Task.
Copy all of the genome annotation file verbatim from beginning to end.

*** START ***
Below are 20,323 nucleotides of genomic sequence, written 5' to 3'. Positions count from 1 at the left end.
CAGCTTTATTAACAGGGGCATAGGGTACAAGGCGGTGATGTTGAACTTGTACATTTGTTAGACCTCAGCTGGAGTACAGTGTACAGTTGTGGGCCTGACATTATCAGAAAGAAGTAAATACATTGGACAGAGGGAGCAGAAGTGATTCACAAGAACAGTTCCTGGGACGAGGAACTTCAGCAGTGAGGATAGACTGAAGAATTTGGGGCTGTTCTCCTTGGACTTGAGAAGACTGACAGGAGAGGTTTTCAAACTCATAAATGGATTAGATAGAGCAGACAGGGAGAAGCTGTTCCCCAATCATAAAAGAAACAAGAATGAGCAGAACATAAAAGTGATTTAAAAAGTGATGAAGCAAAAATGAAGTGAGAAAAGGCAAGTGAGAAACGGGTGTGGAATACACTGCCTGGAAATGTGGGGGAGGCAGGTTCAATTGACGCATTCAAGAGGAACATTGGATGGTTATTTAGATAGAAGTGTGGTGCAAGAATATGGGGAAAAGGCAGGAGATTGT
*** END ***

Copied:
Below are 20,323 nucleotides of genomic sequence, written 5' to 3'. Positions count from 1 at the left end.
CAGCTTTATTAACAGGGGCATAGGGTACAAGGCGGTGATGTTGAACTTGTACATTTGTTAGACCTCAGCTGGAGTACAGTGTACAGTTGTGGGCCTGACATTATCAGAAAGAAGTAAATACATTGGACAGAGGGAGCAGAAGTGATTCACAAGAACAGTTCCTGGGACGAGGAACTTCAGCAGTGAGGATAGACTGAAGAATTTGGGGCTGTTCTCCTTGGACTTGAGAAGACTGACAGGAGAGGTTTTCAAACTCATAAATGGATTAGATAGAGCAGACAGGGAGAAGCTGTTCCCCAATCATAAAAGAAACAAGAATGAGCAGAACATAAAAGTGATTTAAAAAGTGATGAAGCAAAAATGAAGTGAGAAAAGGCAAGTGAGAAACGGGTGTGGAATACACTGCCTGGAAATGTGGGGGAGGCAGGTTCAATTGACGCATTCAAGAGGAACATTGGATGGTTATTTAGATAGAAGTGTGGTGCAAGAATATGGGGAAAAGGCAGGAGATTGT